26.2 (19.2-34.7)

19

19.2 (12.7-28.1)

Stop smoking

2

5.4 (1.7-17.7)

19

15.6 (10.2-23.1)

13

13.1 (7.9-21.2)

CI 95% confidence interval.

Factors influencing use of alternative medicine

In Table 3 all the socio-demographic variables tested such as year of diagnosis for the hypertension, age of patient, sex, place of residence, level of education and marital status did not influence use of alternative medicine for hypertension (P > 0.05).
Table 3

Crude odds ratios and 95% confidence intervals of use of Alternative medicine according to socio-demographic characteristics

Variable

Alternative medicine users* (N = 74)

Alternative medicine non users (N = 184)

COR (CI)

P-level

 

n

n

  

Year of diagnosis

< year

26

77

1

 

1-4 years

27

63

1.27 (0.64-2.52)

0.56

5 years and above

21

44

1.40 (0.67-2.92)

0.44

Marital status

Never married

2

5

1

 

Currently married

34

99

0.86 (0.14-6.73)

0.99

Divorced or Separated

16

34

1.18 (0.17-9.91)

0.99

Widowed

22

46

1.62 (0.24-13.31)

0.70

Education level

None

21

45

1

 

Primary

32

91

0.75 (0.37-1.53)

0.50

Secondary

16

35

0.98 (0.41-2.31)

0.88

Tertiary

5

13

0.82 (0.22-2.94)

0.97

Age (years)

< 45

17

59

1

 

45 above

57

125

0.64 (0.33-1.25)

0.21

Sex

Male

10

30

1

 

Female

64

154

0.80 (0.37-1.74)

0.70

Place of residence

Urban

15

59

0.53 (0.28-1.03)

0.08

Rural

59

125

1

 

*use alternative medicine alone or in combination with modern medicine.

COR: Crude odds ratio; CI 95% confidence interval.

Among the psycho-social variables; agreeing that alternative medicine is effective for treatment of hypertension, that traditional healers provide quality treatment for hypertension, are convenient, kind and keep patients secrets, and saying that self treatment for hypertension is good were associated with a higher likelihood of using alternative medicine (P < 0.05). On the other hand, saying that government health units provide quality treatment for hypertension, that free treatment for hypertension is good and that traditional healers delay patients were not associated with use of alternative medicine (P > 0.05) [Table 4]. On multivariable binary logistic regression analysis the only independent predictor for using alternative medicine was agreeing that alternative medicine is effective for hypertension (adjusted odds ratio [AOR] 2.6; 95%CI 1.40-4.82).
Table 4

Crude Odds Ratios and 95% confidence intervals of use of Alternative medicine according to psycho-social variables

Variable

Alternative medicine users* (N = 74)

Alternative medicine non users (N = 184)

COR (95% CI)

P-level

 

n

n

  

Alternative medicine is effective for hypertension

Agrees

59

53

  

Disagrees

15

131

9.72 (5.07-18.63)

< 0.001

Government health units provide quality treatment for hypertension

Agrees

51

105

  

Disagrees

23

79

1.67 (0.94-2.96)

0.11

Free treatment for hypertension is

Good

70

171

1.33 (0.42-4.22)

0.78

Bad

4

13

  

Traditional healers provide quality treatment for hypertension

Agrees

31

44

  

Disagrees

43

140

2.29 (1.29-4.07)

0.006

Traditional healers are convenient for patients with hypertension

Agrees

40

69

  

Disagrees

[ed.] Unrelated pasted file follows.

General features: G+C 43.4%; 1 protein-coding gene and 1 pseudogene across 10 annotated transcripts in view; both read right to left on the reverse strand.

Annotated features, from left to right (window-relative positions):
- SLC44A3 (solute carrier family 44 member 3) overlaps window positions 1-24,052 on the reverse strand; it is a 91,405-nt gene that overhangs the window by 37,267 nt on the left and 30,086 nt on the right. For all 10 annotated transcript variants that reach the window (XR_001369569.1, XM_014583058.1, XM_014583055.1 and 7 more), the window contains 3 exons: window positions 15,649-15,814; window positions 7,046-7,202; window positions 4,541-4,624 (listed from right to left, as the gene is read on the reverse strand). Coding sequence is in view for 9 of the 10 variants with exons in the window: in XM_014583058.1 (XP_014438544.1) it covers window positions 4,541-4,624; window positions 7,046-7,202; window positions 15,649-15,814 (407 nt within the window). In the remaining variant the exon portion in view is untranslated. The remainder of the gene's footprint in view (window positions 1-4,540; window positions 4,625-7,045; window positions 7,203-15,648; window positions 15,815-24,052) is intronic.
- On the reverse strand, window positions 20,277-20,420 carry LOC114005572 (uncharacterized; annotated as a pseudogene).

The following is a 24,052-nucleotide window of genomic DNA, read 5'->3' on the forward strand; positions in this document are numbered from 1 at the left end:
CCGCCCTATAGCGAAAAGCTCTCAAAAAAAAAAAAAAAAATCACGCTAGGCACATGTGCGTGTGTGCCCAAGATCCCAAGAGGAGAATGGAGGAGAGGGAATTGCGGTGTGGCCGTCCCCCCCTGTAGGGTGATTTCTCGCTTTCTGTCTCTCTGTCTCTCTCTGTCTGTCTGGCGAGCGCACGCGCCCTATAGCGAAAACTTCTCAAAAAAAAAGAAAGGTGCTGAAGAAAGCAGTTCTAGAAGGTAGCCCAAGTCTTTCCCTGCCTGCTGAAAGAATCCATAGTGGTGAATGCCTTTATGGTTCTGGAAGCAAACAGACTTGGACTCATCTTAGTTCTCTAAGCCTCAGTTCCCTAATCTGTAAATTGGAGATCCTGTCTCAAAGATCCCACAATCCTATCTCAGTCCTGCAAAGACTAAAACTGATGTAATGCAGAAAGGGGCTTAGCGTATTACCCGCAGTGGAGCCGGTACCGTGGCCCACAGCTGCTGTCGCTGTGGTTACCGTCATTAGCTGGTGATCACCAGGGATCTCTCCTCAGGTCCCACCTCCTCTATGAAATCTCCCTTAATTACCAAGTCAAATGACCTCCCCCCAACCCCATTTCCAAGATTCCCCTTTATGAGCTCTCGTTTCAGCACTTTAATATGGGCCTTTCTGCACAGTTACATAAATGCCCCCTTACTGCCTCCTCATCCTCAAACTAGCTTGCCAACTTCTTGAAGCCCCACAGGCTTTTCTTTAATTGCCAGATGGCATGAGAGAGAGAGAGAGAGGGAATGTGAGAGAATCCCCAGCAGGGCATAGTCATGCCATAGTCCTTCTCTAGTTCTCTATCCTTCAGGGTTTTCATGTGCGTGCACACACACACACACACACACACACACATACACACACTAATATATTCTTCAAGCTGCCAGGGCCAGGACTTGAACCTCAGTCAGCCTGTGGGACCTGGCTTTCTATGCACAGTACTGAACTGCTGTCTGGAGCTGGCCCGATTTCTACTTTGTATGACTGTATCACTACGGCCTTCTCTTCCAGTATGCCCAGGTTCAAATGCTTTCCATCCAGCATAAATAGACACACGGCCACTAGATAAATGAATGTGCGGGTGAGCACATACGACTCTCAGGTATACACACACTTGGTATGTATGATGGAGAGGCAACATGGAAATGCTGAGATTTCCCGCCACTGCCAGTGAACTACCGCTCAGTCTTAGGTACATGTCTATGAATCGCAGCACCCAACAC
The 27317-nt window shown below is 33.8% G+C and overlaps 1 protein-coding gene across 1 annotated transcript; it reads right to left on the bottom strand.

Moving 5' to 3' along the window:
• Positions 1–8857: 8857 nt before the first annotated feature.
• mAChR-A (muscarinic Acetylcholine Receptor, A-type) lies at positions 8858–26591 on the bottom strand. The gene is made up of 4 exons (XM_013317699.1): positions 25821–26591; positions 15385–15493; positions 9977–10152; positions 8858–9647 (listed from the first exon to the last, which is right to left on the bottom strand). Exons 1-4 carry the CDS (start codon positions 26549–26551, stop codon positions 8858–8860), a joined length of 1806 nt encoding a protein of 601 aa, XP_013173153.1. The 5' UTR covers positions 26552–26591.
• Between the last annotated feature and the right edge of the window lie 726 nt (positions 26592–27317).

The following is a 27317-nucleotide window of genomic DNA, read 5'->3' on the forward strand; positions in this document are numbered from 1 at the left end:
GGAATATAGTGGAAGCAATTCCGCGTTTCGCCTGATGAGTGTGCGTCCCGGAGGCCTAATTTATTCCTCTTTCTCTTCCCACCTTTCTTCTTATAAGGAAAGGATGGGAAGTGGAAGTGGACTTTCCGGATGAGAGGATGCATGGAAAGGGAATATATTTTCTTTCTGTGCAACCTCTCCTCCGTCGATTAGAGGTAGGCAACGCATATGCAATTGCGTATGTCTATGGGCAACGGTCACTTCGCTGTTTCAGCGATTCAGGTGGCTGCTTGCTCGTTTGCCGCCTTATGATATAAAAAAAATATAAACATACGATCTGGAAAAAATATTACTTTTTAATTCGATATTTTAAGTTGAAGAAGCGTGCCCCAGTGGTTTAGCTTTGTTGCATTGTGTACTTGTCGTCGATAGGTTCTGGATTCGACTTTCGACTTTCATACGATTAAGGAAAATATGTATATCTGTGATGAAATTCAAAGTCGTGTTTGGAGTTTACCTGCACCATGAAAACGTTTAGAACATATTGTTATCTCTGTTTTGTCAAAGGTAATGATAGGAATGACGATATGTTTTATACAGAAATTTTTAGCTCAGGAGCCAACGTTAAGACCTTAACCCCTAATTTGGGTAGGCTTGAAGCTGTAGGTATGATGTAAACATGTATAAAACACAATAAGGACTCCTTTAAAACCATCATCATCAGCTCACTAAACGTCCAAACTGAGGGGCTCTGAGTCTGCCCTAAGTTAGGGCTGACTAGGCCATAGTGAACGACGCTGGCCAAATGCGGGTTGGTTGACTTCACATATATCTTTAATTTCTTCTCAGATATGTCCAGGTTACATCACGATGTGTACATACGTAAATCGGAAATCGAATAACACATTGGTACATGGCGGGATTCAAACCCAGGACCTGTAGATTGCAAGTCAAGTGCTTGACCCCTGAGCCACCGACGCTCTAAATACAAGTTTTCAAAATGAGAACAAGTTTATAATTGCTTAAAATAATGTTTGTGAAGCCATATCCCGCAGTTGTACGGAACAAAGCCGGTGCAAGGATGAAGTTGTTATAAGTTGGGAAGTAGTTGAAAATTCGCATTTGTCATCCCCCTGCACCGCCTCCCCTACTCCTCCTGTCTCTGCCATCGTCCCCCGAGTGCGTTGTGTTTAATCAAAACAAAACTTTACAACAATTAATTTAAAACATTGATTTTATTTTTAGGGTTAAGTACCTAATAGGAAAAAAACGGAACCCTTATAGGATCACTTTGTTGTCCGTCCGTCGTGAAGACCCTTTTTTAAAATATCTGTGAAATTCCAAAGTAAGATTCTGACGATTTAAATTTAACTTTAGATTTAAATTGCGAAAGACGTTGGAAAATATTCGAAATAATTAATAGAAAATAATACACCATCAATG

34

115

1.96 (1.14-3.39)

0.022

Traditional healers are kind to patients with hypertension

Agrees

40

70

  

Disagrees

34

114

1.92 (1.07-3.43)

0.027

Traditional healers keep secrets

Agrees

27

43

  

Disagrees

47

141

1.88 (1.05-3.38)

0.047

Traditional healers delay patients

Agrees

25

64

0.96 (0.54-1.69)

0.99

Disagrees

49

120

  

Self treatment for hypertension is

Good

42

52

3.33 (1.90-5.83)

< 0.001

Bad

32

132

  

*includes those using alternative medicine alone or in combination with modern medicine.

COR: Crude odds ratio; CI 95% confidence interval.

Discussion

The use of alternative medicine for hypertension was very high. More than a half of the people aware of their hypertension had ever used alternative medicine whereas more than a quarter were currently using alternative medicine alone or in combination with modern medicine. Among the people with hypertension who use alternative medicine 50% were using it alone without modern medicine. The only independent predictor of using alternative medicine identified in this study was the belief that alternative medicine is effective for the treatment of hypertension. Thus the results of this study complement findings in this setting [11, 33] and elsewhere [716] that use of alternative medicine is ubiquitous and that its use is underpinned by the common belief that alternative remedies are effective against a number of illness [7, 11, 12, 17, 20]. Meanwhile, these results also show that use of modern medicine was nearly universal (92%) and alternative medicine was not used alone but as an adjunct to modern medicine except for only 4% of the subjects who reported using alternative medicine alone. The fact that so few use alternative medicine alone, while a significant proportion use a combination, alternative medicine “on its own” could be perceived as insufficient in the control hypertension among combined users of modern and alternative medicines.

In the current study, psycho-social variables rather than social-demographic variables were the predictors for use of alternative medicine. These data are supported by research from applied social psychology and health education, where attitudinal, social influence and self-efficacy beliefs of this nature are very important in influencing health-related behavior [34, 35]. According to social-psychological models, these beliefs are also important in behavior change because they could be targeted for modification using health education/promotion or other appropriate methods [36].